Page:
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Elaborate headdresses, and uhm, breechclouts.
 
We started walking back to the main entrance before six, afraid to miss the last bus to Mexico City. On a platform ruin outside the Ciudadela, our pram was nowhere to be found. On day 179 of our round-the-world trip, where gods where born (the name Teotihuacán's meaning), we lost our pram. 

Surprisingly, we found ourselves rejoicing. That's one less luggage and we simply felt lighter.
It made our transport facile for sure.
  
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And playing with the sacred site's grass was all she cared about. 
 
All that trudging and climbing left us bushed, but the grandiose ancient city of Teotihuacán was certainly worth the unplanned exercise.
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20 comments:

evan kristine said...
December 16, 2012 at 6:48 PM

Lovely post ate Gay! I've always been checking out your blog for some latest post, you never disappoint me! Your articles are always well written and I always enjoyed reading them. You inspired me so much I would be backpacking for three months beginning next week! :D

Pinay Travel Junkie said...
December 16, 2012 at 9:18 PM

Evan Kristine, thanks for following our adventures. Much appreciated! Will definitely follow your three-month backpacking trip :)

Jun Villegas said...
December 16, 2012 at 10:19 PM

I love your travels =)

Anciro Romana said...
December 16, 2012 at 10:40 PM

wow na wow..how i wish i could visit this place huh!

Pinay Travel Junkie said...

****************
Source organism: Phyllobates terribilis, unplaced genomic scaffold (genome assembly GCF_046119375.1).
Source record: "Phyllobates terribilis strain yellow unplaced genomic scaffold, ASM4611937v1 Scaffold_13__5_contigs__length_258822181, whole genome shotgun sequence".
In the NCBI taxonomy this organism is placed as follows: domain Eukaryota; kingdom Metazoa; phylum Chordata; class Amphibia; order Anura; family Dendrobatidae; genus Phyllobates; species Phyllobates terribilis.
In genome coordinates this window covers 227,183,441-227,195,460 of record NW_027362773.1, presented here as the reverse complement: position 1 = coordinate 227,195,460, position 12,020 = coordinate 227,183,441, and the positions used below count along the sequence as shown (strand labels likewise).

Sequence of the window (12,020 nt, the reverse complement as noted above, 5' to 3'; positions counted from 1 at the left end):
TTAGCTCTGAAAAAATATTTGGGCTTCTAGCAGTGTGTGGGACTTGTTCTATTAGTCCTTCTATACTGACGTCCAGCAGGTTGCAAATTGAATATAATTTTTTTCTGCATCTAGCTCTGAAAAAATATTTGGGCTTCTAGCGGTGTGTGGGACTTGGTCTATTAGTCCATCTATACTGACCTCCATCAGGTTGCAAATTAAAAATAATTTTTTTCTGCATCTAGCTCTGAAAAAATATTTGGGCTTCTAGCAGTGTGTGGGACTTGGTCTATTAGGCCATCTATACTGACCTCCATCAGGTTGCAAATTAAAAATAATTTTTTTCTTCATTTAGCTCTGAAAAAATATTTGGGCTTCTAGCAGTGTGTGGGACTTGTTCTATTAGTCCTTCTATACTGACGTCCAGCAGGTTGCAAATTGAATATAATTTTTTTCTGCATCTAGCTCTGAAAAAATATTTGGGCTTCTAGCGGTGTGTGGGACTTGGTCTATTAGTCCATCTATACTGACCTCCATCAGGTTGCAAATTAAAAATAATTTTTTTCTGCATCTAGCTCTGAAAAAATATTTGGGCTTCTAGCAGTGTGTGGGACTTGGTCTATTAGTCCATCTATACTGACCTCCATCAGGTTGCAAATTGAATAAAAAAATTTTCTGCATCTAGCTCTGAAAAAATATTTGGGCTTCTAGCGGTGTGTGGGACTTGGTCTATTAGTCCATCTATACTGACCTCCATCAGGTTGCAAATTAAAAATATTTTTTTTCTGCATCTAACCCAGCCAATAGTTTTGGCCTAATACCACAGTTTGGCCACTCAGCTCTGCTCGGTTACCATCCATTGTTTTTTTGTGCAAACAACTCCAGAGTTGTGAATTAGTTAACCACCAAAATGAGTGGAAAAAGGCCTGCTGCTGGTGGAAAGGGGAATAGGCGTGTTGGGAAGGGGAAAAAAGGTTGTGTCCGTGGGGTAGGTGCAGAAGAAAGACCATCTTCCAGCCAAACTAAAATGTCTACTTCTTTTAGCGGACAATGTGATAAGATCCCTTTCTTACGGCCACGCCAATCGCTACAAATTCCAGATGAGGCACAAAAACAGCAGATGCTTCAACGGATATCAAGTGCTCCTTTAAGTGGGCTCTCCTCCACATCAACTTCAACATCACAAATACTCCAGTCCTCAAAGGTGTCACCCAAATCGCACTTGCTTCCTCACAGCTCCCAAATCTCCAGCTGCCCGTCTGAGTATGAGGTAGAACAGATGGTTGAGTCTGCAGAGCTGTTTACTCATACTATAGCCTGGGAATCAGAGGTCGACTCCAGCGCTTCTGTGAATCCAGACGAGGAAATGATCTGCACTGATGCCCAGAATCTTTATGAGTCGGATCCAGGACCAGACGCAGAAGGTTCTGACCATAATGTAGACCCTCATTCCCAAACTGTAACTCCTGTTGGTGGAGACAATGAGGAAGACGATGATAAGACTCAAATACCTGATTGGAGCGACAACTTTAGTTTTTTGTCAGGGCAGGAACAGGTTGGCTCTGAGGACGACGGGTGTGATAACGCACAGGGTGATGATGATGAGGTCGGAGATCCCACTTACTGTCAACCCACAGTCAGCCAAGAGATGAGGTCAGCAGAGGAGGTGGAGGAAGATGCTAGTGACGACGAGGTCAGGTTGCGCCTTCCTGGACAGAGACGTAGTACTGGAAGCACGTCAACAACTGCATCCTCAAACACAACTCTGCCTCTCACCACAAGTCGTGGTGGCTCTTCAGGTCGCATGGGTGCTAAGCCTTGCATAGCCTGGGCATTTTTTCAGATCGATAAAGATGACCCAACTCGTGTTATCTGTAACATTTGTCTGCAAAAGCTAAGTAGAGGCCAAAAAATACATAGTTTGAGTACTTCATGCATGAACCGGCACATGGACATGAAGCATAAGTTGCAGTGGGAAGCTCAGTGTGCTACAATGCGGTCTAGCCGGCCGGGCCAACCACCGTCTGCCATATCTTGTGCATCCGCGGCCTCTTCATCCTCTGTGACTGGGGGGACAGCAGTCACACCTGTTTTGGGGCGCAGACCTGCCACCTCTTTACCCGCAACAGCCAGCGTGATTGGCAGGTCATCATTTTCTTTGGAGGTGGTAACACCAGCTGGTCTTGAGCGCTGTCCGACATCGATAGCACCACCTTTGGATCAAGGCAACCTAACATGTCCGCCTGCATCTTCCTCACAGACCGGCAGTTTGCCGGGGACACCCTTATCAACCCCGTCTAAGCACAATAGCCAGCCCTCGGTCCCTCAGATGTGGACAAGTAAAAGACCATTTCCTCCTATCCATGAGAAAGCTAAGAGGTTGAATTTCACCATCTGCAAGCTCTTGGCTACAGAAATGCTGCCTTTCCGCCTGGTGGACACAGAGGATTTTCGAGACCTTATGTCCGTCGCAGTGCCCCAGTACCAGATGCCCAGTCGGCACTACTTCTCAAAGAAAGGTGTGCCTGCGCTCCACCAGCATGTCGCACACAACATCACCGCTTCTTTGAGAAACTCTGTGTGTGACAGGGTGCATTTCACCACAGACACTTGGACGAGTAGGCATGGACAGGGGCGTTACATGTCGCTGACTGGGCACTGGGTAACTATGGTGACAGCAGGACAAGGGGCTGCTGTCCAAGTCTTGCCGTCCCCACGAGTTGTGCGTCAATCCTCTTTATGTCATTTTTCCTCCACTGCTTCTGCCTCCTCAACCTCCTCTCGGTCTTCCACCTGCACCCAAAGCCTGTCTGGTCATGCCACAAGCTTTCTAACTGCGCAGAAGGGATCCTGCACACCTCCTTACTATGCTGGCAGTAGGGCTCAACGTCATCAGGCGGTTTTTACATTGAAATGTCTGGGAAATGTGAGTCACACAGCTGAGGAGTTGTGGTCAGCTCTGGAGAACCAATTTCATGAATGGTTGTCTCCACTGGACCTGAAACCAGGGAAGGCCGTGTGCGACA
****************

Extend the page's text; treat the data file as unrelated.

December 16, 2012 at 11:28 PM

Jun, thanks for dropping by!

Pinay Travel Junkie said...
December 16, 2012 at 11:30 PM

Anciro, crossing my fingers for yah.

ken | fullpacked.com said...
December 17, 2012 at 10:10 AM

i like the way you write. keep it up..
goodluck sa round the world trip.

killerfillers said...
December 17, 2012 at 10:50 AM

colossal pyramids indeed! I just hope the Mayans are wrong about the end of the world!hehe

Pinay Travel Junkie said...
December 17, 2012 at 6:42 PM

Thanks, Ken!

Photo Cache said...
December 18, 2012 at 8:45 AM

the ruins are really interesting. this is the first one i've seen that is really well developed, for lack of better words, seeing that the place is "cemented".

Pinay Travel Junkie said...
December 18, 2012 at 9:05 AM

They got a sophisticated technology. Sooo impressive!

bertN said...
December 18, 2012 at 6:07 PM

I didn't even know about this place until somebody mentioned Teotihuacan while I was traveling by bus in Mexico in the early '70.

Pinay Travel Junkie said...
December 18, 2012 at 10:18 PM

And did you go? I wonder if it's already touristy then.

SunnyToast said...
December 21, 2012 at 9:54 AM

okay..here we go again..jealousy hahahaha! I been curious with Mexico tradition and culture since bata pa ako coz my father love watching mexico movies:) haist! Inggit much ako:)

Aleah | SolitaryWanderer.com said...
December 21, 2012 at 2:50 PM

This will definitely remain in my bucket list... I can't believe you'd feel bushed though. You look so toned and fit! And without a pram, wouldn't you feel tired carrying Luna around? She looks adorable, as always!

Pinay Travel Junkie said...
December 21, 2012 at 3:02 PM

Became unfit/lazy after staying mostly indoors for days/weeks :(

The Nomadic Pinoy said...
December 21, 2012 at 8:07 PM

Got to know about "arvo" only after being in the company of Aussies recently :)

Indeed, expansive site is something worth burning calories for!

Bee Chavez said...
April 27, 2013 at 1:51 PM

wow! Never thought there's such a place as beautiful as this on earth.

megan howard said...
May 4, 2013 at 12:33 AM

Found your blog sort of randomly, I just wanted to say 1. I really enjoy your writing style and 2. This post makes me so heartsick for Teotihuacan. One of my favorite places I've been so far!

Gay Emami said...
May 4, 2013 at 11:15 AM

Thanks Megan! It's one of my fave places too!